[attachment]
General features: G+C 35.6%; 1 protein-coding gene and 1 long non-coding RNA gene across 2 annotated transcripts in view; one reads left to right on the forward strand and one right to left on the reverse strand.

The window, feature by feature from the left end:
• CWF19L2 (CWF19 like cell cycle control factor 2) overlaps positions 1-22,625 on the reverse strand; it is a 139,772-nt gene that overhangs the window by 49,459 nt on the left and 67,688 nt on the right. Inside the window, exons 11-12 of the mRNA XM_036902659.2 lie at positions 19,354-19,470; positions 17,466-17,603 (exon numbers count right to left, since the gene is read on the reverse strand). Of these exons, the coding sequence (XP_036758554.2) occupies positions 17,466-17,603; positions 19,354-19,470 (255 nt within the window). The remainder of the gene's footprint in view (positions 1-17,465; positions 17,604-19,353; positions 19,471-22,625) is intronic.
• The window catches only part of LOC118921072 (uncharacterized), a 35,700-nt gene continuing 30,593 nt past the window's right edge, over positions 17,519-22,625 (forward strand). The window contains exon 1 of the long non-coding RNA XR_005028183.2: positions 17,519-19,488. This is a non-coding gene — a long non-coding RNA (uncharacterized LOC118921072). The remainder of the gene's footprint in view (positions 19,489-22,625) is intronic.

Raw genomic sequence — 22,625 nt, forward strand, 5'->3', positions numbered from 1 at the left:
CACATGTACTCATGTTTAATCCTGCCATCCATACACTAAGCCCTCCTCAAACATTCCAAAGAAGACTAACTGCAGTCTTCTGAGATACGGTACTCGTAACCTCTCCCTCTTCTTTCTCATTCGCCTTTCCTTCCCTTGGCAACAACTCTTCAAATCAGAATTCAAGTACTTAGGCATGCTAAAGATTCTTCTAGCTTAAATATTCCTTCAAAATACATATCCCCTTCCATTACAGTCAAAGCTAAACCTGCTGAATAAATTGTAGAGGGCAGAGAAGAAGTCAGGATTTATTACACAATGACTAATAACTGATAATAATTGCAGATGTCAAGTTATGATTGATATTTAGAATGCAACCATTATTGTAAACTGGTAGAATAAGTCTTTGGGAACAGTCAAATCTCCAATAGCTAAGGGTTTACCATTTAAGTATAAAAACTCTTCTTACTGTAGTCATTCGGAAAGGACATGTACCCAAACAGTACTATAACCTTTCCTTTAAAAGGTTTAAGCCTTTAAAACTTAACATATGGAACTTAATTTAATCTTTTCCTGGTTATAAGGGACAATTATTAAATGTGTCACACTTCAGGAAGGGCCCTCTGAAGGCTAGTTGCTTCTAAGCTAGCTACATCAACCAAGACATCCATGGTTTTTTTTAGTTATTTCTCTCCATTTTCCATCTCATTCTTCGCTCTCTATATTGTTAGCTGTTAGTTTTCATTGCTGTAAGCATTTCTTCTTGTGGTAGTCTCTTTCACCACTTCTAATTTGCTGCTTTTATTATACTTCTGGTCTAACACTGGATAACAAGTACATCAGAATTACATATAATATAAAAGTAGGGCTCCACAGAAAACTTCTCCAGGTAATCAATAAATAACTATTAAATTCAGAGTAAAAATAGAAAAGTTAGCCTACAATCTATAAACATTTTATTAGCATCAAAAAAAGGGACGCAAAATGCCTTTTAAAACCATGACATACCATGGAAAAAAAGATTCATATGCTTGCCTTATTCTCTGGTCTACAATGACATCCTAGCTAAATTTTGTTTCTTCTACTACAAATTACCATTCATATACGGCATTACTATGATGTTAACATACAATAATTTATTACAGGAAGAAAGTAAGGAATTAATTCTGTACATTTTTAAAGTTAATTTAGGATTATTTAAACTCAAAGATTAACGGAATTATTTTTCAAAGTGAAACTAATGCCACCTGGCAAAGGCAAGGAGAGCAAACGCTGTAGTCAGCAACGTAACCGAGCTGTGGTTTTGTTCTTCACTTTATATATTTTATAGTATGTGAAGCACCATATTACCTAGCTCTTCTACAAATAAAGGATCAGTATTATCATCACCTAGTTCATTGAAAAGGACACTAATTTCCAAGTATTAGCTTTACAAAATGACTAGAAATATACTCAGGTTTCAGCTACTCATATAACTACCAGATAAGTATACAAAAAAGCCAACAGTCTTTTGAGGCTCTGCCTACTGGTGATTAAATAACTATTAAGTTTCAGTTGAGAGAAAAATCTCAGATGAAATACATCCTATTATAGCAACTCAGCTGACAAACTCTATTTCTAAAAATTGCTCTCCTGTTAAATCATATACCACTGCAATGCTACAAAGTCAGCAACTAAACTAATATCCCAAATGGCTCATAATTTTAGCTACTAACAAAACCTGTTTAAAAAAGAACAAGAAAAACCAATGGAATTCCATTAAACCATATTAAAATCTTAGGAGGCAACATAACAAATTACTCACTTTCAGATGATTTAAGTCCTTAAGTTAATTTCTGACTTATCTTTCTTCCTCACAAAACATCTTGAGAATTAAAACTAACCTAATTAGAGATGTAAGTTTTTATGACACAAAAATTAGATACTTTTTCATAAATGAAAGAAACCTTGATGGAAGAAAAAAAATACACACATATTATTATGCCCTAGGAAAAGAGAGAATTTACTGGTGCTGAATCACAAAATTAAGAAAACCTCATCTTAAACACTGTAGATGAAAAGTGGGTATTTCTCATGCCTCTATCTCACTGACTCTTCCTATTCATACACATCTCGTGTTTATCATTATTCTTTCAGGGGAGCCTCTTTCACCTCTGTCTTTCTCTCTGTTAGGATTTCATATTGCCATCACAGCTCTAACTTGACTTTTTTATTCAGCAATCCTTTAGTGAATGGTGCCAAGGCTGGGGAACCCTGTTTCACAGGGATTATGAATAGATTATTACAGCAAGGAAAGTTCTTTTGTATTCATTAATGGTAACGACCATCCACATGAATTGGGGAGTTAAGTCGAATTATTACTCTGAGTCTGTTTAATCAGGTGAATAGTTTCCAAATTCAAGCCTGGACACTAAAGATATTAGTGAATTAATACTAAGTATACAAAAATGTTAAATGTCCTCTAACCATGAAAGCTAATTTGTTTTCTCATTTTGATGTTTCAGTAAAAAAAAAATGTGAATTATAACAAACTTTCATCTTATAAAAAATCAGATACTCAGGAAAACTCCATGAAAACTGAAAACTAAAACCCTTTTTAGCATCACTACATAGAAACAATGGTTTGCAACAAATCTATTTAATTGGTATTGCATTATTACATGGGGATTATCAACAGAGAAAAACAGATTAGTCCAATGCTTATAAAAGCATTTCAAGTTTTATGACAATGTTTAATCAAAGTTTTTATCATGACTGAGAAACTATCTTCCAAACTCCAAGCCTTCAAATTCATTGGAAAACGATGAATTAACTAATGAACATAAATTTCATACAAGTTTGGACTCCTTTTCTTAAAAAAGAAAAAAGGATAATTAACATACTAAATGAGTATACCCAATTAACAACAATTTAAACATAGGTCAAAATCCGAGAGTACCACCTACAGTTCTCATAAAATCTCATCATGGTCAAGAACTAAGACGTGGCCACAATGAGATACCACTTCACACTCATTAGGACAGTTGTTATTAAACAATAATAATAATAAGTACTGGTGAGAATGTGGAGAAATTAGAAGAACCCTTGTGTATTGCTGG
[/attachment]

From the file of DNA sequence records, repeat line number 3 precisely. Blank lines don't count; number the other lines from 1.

• CWF19L2 (CWF19 like cell cycle control factor 2) overlaps positions 1-22,625 on the reverse strand; it is a 139,772-nt gene that overhangs the window by 49,459 nt on the left and 67,688 nt on the right. Inside the window, exons 11-12 of the mRNA XM_036902659.2 lie at positions 19,354-19,470; positions 17,466-17,603 (exon numbers count right to left, since the gene is read on the reverse strand). Of these exons, the coding sequence (XP_036758554.2) occupies positions 17,466-17,603; positions 19,354-19,470 (255 nt within the window). The remainder of the gene's footprint in view (positions 1-17,465; positions 17,604-19,353; positions 19,471-22,625) is intronic.